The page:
Penn: Latest meningitis unrelated to others

March 9, 2009 3:03:36 PM PDT
The latest infection is the fourth in less than a month on the Ivy League campus. Students are on spring break.. But school leaders are at work to make sure everyone is aware.

University officials have sent emails to students, to say that this fourth case in a month, is an isolated one, with no links to do the three cases reported just three weeks ago.

The campus is quiet, with most students away for spring break.

Still, the ones here are talking about the latest health alert. The school's website gives bold notice that another student is infected and hospitalized with bacterial meningitis.

Student Brian Weiss told Action News, "It's odd that such a rare case- and it's already happened, this is the fourth time."

University officials say this case is not related to the three previous cases of meningitis that were linked to the Greek system of fraternities and sororities.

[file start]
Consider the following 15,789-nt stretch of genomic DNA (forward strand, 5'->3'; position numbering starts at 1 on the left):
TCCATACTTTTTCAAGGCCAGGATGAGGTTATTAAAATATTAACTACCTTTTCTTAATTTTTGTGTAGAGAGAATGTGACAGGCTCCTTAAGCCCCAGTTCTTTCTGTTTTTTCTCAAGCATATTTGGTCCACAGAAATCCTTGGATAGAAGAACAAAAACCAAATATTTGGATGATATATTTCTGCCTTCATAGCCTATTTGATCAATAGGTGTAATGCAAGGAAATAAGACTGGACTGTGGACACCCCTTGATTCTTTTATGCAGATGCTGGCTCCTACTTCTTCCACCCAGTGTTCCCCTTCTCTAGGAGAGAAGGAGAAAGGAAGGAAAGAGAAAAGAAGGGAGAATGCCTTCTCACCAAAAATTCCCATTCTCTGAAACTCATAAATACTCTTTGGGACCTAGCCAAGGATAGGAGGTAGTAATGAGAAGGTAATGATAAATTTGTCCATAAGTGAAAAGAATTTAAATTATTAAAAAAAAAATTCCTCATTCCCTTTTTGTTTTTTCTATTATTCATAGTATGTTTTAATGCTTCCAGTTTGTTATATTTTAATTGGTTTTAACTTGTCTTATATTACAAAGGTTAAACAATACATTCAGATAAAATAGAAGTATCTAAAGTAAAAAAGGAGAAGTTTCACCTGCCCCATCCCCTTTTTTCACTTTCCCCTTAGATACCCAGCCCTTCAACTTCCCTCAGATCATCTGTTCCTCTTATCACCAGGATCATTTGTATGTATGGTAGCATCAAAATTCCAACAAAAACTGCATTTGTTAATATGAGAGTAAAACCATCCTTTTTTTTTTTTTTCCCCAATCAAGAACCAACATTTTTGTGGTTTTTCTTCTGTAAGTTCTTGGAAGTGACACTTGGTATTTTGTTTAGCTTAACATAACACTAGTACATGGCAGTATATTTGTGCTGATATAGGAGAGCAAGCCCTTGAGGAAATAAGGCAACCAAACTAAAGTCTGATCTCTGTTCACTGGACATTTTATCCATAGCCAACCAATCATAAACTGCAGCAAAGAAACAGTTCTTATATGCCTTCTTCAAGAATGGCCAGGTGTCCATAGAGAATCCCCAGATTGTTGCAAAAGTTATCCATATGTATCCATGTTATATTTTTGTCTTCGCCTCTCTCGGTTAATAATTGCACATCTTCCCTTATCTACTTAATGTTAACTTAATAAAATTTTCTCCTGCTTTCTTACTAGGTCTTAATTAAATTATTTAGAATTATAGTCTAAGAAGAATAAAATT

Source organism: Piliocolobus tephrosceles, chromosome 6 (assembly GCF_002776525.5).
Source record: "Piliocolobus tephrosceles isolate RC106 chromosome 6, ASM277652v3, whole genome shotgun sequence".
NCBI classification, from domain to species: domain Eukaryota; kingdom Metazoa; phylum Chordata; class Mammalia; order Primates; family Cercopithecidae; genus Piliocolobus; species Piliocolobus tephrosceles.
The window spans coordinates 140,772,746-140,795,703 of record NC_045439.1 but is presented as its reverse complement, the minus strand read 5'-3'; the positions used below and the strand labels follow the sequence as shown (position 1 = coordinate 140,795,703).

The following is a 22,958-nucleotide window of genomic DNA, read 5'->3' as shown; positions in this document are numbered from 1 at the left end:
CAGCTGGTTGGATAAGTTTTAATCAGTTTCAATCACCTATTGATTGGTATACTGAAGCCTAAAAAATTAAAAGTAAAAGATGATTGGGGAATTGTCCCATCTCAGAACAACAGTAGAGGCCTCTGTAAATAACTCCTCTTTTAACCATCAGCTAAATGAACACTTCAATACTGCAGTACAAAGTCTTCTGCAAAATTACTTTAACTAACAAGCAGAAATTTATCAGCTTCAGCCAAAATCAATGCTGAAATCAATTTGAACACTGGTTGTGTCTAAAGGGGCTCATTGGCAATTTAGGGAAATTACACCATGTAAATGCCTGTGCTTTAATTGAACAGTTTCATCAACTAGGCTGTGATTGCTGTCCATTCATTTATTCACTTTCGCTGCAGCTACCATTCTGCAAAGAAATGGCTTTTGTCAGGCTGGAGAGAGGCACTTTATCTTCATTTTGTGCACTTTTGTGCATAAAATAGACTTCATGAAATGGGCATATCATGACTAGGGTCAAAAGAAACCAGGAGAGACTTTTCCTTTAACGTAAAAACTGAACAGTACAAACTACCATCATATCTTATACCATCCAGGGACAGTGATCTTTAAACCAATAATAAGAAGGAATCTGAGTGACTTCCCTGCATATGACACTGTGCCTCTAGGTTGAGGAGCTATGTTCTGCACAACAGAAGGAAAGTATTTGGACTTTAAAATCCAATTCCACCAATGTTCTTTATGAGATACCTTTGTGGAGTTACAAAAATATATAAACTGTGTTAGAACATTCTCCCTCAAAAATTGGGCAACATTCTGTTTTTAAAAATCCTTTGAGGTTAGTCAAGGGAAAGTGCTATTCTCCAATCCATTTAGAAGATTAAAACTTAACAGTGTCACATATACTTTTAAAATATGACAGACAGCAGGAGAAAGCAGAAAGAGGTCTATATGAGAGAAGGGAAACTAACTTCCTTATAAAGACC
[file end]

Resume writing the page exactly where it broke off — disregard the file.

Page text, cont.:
Those cases in mid-February sparked the university's health center to give preventive antibiotics to more than 3,000 students.

Student J.J. Lian told us, "My roommate went but I didn't feel like I was exposed or anything like that."

Bacterial meningitis is a contagious, potentially deadly infection. It's spread through close contact, such as kissing, sharing drinks, or using the same eating utensils.

There are about 100 to 125 cases of the illness reported on every year on college campuses nationwide.

University officials tell Action News there's no need to widely distribute medication again, because all students who've had close contact with the sick student and need preventive treatment have been notified.

Jodi Pollock, a student, expressed confidence, "I think the university is doing a good job so I'm not personally scared."

Meanwhile the infected student is still in critical but stable condition.

There is a vaccine to protect against meningitis, and Penn requires it for students on campus. However, the vaccine does not protect against all strains of the bacteria.

Check the Centers for Disease Control's information site - click here.

What parents need to know, from the National Meningitis Association.

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